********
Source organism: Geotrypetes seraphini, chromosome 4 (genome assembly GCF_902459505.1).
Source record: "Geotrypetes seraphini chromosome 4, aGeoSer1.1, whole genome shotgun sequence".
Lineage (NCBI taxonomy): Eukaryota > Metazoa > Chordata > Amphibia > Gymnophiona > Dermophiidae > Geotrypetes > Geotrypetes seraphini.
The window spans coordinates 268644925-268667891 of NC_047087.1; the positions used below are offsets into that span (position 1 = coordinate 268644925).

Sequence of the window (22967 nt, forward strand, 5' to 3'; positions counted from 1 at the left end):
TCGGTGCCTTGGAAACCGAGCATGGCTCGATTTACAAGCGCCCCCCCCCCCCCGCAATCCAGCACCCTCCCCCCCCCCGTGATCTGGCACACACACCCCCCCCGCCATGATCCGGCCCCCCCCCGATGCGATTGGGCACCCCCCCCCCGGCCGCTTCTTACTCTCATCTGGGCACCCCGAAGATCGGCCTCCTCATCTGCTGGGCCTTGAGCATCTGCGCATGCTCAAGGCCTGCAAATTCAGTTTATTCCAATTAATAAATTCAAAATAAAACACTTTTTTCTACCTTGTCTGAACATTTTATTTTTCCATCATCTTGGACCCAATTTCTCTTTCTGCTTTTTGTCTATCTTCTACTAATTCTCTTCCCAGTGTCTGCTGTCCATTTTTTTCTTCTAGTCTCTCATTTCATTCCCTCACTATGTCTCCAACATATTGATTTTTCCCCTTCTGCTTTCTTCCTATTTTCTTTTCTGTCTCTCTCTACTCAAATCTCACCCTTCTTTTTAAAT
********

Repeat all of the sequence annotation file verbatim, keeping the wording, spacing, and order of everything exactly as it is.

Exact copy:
Source organism: Geotrypetes seraphini, chromosome 4 (genome assembly GCF_902459505.1).
Source record: "Geotrypetes seraphini chromosome 4, aGeoSer1.1, whole genome shotgun sequence".
Lineage (NCBI taxonomy): Eukaryota > Metazoa > Chordata > Amphibia > Gymnophiona > Dermophiidae > Geotrypetes > Geotrypetes seraphini.
The window spans coordinates 268644925-268667891 of NC_047087.1; the positions used below are offsets into that span (position 1 = coordinate 268644925).

Sequence of the window (22967 nt, forward strand, 5' to 3'; positions counted from 1 at the left end):
TCGGTGCCTTGGAAACCGAGCATGGCTCGATTTACAAGCGCCCCCCCCCCCCCGCAATCCAGCACCCTCCCCCCCCCCGTGATCTGGCACACACACCCCCCCCGCCATGATCCGGCCCCCCCCCGATGCGATTGGGCACCCCCCCCCCGGCCGCTTCTTACTCTCATCTGGGCACCCCGAAGATCGGCCTCCTCATCTGCTGGGCCTTGAGCATCTGCGCATGCTCAAGGCCTGCAAATTCAGTTTATTCCAATTAATAAATTCAAAATAAAACACTTTTTTCTACCTTGTCTGAACATTTTATTTTTCCATCATCTTGGACCCAATTTCTCTTTCTGCTTTTTGTCTATCTTCTACTAATTCTCTTCCCAGTGTCTGCTGTCCATTTTTTTCTTCTAGTCTCTCATTTCATTCCCTCACTATGTCTCCAACATATTGATTTTTCCCCTTCTGCTTTCTTCCTATTTTCTTTTCTGTCTCTCTCTACTCAAATCTCACCCTTCTTTTTAAAT